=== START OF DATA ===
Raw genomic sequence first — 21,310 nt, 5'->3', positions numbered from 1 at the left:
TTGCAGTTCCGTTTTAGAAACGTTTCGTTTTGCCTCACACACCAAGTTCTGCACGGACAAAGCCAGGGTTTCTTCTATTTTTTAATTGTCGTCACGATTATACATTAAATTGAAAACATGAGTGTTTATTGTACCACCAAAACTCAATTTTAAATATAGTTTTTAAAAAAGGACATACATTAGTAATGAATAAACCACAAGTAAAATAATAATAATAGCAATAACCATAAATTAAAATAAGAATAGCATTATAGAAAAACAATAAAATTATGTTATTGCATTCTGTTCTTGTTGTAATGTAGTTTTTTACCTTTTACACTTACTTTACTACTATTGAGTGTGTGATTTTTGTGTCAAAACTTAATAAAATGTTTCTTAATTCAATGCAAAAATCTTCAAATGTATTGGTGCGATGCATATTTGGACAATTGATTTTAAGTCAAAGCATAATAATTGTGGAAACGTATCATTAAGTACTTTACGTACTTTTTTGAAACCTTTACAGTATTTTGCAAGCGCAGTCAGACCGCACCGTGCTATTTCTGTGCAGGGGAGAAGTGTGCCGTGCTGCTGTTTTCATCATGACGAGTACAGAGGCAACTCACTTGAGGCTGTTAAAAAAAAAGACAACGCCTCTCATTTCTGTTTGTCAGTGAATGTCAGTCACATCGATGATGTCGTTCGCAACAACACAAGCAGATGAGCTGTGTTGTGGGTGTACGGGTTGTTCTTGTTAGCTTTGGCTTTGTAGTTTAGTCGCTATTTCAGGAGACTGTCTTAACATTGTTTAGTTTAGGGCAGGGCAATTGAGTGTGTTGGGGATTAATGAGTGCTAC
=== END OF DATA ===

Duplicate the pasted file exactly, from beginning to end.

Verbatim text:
Raw genomic sequence first — 21,310 nt, 5'->3', positions numbered from 1 at the left:
TTGCAGTTCCGTTTTAGAAACGTTTCGTTTTGCCTCACACACCAAGTTCTGCACGGACAAAGCCAGGGTTTCTTCTATTTTTTAATTGTCGTCACGATTATACATTAAATTGAAAACATGAGTGTTTATTGTACCACCAAAACTCAATTTTAAATATAGTTTTTAAAAAAGGACATACATTAGTAATGAATAAACCACAAGTAAAATAATAATAATAGCAATAACCATAAATTAAAATAAGAATAGCATTATAGAAAAACAATAAAATTATGTTATTGCATTCTGTTCTTGTTGTAATGTAGTTTTTTACCTTTTACACTTACTTTACTACTATTGAGTGTGTGATTTTTGTGTCAAAACTTAATAAAATGTTTCTTAATTCAATGCAAAAATCTTCAAATGTATTGGTGCGATGCATATTTGGACAATTGATTTTAAGTCAAAGCATAATAATTGTGGAAACGTATCATTAAGTACTTTACGTACTTTTTTGAAACCTTTACAGTATTTTGCAAGCGCAGTCAGACCGCACCGTGCTATTTCTGTGCAGGGGAGAAGTGTGCCGTGCTGCTGTTTTCATCATGACGAGTACAGAGGCAACTCACTTGAGGCTGTTAAAAAAAAAGACAACGCCTCTCATTTCTGTTTGTCAGTGAATGTCAGTCACATCGATGATGTCGTTCGCAACAACACAAGCAGATGAGCTGTGTTGTGGGTGTACGGGTTGTTCTTGTTAGCTTTGGCTTTGTAGTTTAGTCGCTATTTCAGGAGACTGTCTTAACATTGTTTAGTTTAGGGCAGGGCAATTGAGTGTGTTGGGGATTAATGAGTGCTAC